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The Templeton Foundation, a christian organization, in 2006, set out to prove that prayer works, with a massive study that ended up costing over 2.4 million dollars.

http://www.americanchronicle.com/articles/vie...
http://www.vexen.co.uk/religion/prayer.html#S...

1,802 patients at 6 different hospitals were organized into the study. They'd all received heart bypass surgery so that there would be as much similarity as possible.

Patients were organized into three groups:
1) Patients who weren't prayed for and were told they might or might not be, but were.
2) Patients who were prayed for, and were told they might or might not be, but weren't.
3) Patients who were prayed for, and knew it.

It was a double-blind study, as real science demands. The patients didn't know who the prayers were, or where they were, or in most cases even that they were being prayed for.

On the other side were 3 churches in 3 different states that didn't know each other. They were given the first name and last initial and the condition of the patient they were to pray for.

Prayer started the night before surgery, and continued for 14 days thereafter. As an extra control, congregation members were given the instruction to include the phrase "a successful surgery with no complications" in their prayers.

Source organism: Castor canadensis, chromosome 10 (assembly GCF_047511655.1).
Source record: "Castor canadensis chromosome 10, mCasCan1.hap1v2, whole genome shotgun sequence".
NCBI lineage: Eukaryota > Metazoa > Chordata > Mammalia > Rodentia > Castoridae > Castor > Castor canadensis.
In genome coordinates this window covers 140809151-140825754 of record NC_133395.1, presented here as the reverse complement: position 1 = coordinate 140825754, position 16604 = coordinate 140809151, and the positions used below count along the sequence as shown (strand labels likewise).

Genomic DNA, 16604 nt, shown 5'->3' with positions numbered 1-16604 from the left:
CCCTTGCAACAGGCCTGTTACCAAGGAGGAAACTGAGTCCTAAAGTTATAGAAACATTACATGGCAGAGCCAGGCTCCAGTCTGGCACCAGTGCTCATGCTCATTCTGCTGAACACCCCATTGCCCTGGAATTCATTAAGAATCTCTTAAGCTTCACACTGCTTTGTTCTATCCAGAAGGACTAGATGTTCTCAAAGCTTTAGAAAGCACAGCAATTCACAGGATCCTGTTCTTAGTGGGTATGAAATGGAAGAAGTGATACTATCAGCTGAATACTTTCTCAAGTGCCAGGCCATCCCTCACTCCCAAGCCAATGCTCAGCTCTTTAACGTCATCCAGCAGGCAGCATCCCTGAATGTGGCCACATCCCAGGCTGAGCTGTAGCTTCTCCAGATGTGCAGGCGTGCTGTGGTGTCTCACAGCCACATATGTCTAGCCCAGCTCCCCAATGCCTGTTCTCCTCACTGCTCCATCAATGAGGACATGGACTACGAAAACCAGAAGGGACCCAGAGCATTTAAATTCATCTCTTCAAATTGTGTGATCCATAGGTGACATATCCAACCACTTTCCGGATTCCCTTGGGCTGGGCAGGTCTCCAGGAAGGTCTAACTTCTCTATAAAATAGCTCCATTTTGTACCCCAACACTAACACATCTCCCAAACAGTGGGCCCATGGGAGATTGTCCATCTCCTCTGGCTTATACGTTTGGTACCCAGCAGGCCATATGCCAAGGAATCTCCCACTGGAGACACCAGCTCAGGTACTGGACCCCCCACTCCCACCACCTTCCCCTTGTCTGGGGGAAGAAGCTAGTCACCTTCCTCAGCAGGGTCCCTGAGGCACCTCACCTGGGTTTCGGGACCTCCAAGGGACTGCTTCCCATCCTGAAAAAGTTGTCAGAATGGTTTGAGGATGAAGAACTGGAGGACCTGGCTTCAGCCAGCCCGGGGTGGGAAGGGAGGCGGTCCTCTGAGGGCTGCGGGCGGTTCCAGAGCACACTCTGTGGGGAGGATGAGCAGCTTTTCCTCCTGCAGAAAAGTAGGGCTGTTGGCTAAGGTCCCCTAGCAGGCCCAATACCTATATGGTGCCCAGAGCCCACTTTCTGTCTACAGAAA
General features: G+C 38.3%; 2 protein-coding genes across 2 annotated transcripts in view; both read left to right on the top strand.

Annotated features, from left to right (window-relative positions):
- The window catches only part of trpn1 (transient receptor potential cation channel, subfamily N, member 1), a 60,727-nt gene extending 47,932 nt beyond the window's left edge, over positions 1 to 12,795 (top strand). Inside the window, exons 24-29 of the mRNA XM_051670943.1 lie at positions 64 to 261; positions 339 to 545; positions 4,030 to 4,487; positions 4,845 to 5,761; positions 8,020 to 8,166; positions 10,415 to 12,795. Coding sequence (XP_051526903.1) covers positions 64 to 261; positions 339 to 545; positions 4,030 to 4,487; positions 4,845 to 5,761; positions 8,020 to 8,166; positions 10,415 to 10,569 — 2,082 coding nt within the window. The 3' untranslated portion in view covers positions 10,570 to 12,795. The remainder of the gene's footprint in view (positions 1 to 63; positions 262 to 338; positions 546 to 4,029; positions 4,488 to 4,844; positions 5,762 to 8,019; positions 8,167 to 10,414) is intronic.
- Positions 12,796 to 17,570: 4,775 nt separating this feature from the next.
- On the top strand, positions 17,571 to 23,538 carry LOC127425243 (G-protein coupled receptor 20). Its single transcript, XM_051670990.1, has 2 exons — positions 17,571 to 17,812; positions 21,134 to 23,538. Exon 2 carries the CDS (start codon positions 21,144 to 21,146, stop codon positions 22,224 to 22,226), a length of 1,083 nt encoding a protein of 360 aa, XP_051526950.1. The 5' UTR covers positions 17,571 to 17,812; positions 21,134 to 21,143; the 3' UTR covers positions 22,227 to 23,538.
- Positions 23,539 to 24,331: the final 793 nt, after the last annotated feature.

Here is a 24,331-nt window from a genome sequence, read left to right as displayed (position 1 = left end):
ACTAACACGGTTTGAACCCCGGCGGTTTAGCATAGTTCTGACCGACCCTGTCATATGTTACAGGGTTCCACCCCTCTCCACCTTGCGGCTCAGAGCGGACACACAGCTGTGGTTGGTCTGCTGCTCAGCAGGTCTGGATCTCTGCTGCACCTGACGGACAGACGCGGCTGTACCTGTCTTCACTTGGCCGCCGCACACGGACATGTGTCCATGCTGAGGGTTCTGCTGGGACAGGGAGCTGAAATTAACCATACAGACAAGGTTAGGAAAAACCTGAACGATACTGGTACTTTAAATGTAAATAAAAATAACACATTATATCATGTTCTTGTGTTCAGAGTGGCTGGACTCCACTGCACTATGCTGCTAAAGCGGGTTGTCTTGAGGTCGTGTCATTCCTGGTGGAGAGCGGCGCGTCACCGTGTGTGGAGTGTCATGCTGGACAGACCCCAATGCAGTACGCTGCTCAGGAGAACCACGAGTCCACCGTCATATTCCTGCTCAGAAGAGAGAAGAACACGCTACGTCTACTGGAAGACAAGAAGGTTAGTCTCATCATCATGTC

Here are the results:
http://www.ahjonline.com/article/PIIS00028703...

Not only did the prayer have NO POSITIVE EFFECT AT ALL, it actually had a negative effect on the patients who knew for certain they were being prayed for. The conclusion of the researchers was a psychosomatic effect due to 'performance anxiety'. They made themselves sicker from the pressure of the experiment.

Where are you, christians!

HA HA HA ha ha, they set out to measure GOD? Make GOD as a part of an equation in a science experiment?? HA HA HA HA!! They tried to control GOD as part of a test!! HO HO HO, and the failure of this Quackery would reinforce your disbelief in GOD?? HEE HEE HEE HA HA, you one funny woman. HA HA HA HA!! ROFLMAO!!

PAZZ wrote:
HA HA HA ha ha, they set out to measure GOD? Make GOD as a part of an equation in a science experiment?? HA HA HA HA!! They tried to control GOD as part of a test!! HO HO HO, and the failure of this Quackery would reinforce your disbelief in GOD?? HEE HEE HEE HA HA, you one funny woman. HA HA HA HA!! ROFLMAO!!


LOL... SO TRUE!!

Who cares? If someone wants to pray, let them. It's not hurting anybody.

I agree. You can't test prayer by conducting an experiment or a survey. That is the dumbest thing I have ever heard. Well, I guess since they did that experiment it must REALLY mean prayer doesn't work. So silly.

PAZZ wrote:
HA HA HA ha ha, they set out to measure GOD? Make GOD as a part of an equation in a science experiment?? HA HA HA HA!! They tried to control GOD as part of a test!! HO HO HO, and the failure of this Quackery would reinforce your disbelief in GOD?? HEE HEE HEE HA HA, you one funny woman. HA HA HA HA!! ROFLMAO!!